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US, UK slam Hong Kong bounty offers for 5 activists

HK police announce new list of five Hongkongers they wish to arrest for alleged national security crimes
The Hong Kong police on Friday announced arrest warrants for five pro-democracy activists who reside overseas.

The Hong Kong police on Friday announced arrest warrants for five pro-democracy activists who reside overseas. (Photo: Hong Kong Police Force / YouTube)

Published: December 15, 2023 05:55 AM GMT
Updated: December 15, 2023 06:05 AM GMT

Hong Kong police offered bounties on Dec. 14 for information leading to the capture of five overseas activists accused of national security crimes, drawing prompt rebukes from the United States and Britain.

The city's authorities said the five wanted individuals, all now living abroad, would be pursued "till the end" as they offered HK$1,000,000 (US$128,000) bounties for help catching them.

The five fled after Beijing imposed a sweeping national security law on the financial hub in 2020 to quash dissent after massive pro-democracy protests.

The bounties are the second batch of hefty rewards offered by Hong Kong police pursuing fugitives accused of national security crimes, and were immediately criticised by Washington and London.

The US said it strongly condemned the move, while Britain called it "a threat to our democracy and fundamental human rights."

UK Foreign Secretary David Cameron added he had instructed British officials in Hong Kong, Beijing and London to "raise this issue as a matter of urgency."

US State Department spokesman Matthew Miller said "advocates for democracy and freedom will continue to enjoy their constitutionally guaranteed freedoms" in the United States.

"We deplore any attempt to apply the Beijing-imposed National Security Law extra-territorially, and reiterate that Hong Kong authorities have no jurisdiction within United States borders," he added.

Hong Kong police Chief Superintendent Steve Li Kwai-wah said the five were suspected of incitement to secession, incitement to subversion, and foreign collusion — crimes that can carry sentences of up to life in prison.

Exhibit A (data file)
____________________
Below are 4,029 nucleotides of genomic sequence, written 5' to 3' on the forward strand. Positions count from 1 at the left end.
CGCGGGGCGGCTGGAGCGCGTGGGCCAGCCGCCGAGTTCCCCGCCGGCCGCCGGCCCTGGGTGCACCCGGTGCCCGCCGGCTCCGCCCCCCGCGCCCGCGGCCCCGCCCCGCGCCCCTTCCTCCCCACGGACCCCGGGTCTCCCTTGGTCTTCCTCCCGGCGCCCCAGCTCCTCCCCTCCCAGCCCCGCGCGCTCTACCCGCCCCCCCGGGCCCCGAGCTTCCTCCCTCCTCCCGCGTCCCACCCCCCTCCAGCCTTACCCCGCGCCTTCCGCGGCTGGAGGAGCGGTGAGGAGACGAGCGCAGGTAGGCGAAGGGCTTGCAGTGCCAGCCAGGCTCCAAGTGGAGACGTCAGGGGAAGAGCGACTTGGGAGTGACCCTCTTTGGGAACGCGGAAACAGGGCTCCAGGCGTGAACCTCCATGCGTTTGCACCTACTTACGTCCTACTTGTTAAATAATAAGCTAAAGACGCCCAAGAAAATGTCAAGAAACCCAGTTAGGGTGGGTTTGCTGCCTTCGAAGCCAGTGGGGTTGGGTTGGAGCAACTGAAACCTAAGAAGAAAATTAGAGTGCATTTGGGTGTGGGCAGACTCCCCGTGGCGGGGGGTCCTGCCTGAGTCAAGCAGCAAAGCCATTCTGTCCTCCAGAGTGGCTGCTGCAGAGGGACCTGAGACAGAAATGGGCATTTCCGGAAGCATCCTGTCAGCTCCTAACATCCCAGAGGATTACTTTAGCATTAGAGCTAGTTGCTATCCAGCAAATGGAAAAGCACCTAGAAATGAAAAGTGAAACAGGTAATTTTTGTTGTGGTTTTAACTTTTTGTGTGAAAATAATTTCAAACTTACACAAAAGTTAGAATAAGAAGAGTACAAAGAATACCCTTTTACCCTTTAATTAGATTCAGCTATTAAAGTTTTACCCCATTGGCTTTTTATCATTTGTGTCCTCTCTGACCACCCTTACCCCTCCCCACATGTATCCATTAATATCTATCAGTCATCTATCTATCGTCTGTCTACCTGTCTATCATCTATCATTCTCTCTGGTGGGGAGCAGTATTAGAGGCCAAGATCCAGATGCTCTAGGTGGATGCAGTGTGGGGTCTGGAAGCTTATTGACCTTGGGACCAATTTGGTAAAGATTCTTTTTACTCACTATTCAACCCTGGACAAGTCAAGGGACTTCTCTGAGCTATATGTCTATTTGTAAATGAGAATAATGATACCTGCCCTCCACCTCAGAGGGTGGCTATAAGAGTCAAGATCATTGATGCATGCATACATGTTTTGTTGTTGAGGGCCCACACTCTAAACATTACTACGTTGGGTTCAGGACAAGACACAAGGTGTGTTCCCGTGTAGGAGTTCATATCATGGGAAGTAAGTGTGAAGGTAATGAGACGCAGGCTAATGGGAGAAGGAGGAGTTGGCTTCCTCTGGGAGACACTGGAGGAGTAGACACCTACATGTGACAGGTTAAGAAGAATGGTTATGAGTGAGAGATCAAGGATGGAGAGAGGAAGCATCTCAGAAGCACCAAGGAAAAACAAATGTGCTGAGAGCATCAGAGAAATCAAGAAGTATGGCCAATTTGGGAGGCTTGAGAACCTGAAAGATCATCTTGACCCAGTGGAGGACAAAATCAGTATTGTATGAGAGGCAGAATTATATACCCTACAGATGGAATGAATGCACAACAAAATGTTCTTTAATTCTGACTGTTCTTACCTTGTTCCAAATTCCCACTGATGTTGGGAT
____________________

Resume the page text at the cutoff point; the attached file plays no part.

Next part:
"All of them, who have already fled overseas, have continued to commit offenses under the national security law that seriously endanger national security," Li told a news conference.

He said they "betrayed their country, betrayed Hong Kong, disregarded the interests of Hong Kong people, and continue to endanger national security even when abroad."

'Never back down' 

Among them was prominent activist Simon Cheng, who is currently in Britain and is the founder of the civil society group Hongkongers in Britain.

The other four identified were Frances Hui, Joey Siu, Fok Ka-chi and Choi Ming-da.

Responding on social media, Siu said she was a US citizen and that she was targeted for exercising freedoms "in my own country."

"I will never be silenced, I will never back down," Siu wrote.

Cheng also said on social media: "If the government deems the quest for democracy and freedom a crime, we embrace the charges to reveal the genuine face of social justice."

Sarah Brooks, Amnesty International's deputy regional director for Greater China, said the bounties "only compound the already existing climate of fear."

"The placement of a bounty under the guise of national security charges is an act of intimidation that transcends borders and aims to silence dissent everywhere," she said, urging the bounties to be withdrawn.

Cheng and Hui were granted asylum in Britain and the United States, respectively.


In his condemnation, Cameron said Hong Kong police had "again targeted individuals for exercising their right to freedom of expression."

"We will not tolerate any attempt by any foreign power to intimidate, harass or harm individuals or communities in the UK," he added, urging Beijing to repeal the national security law and "end its persecution of political activists."

The law — which has reshaped Hong Kong society and broken down the legal firewall that once existed between the city and mainland China — claims the power to hold accused people accountable across the world.

However, Hong Kong authorities have not specified how enforcement abroad is possible.

Eight prominent activists also overseas — including pro-democracy lawmakers Nathan Law and Ted Hui — were identified in July as targets for the police, which offered bounties of HK$1 million each for information leading to their capture.

Police also announced on Dec. 14  they had arrested two men and two women, aged between 29 and 68, in Hong Kong for "providing pecuniary assistance" to Law and Hui.

Those people were suspected of paying sums of up to HK$120,000 to the duo on online crowdfunding platforms, Li said, without identifying the site.

At least 30 people in Hong Kong had already been questioned by police over their alleged ties to the activists.

City leader John Lee — who has been sanctioned by the United States for his role as security chief during the 2019 pro-democracy protests — has said the wanted activists would be "pursued for life" and called on them to surrender.

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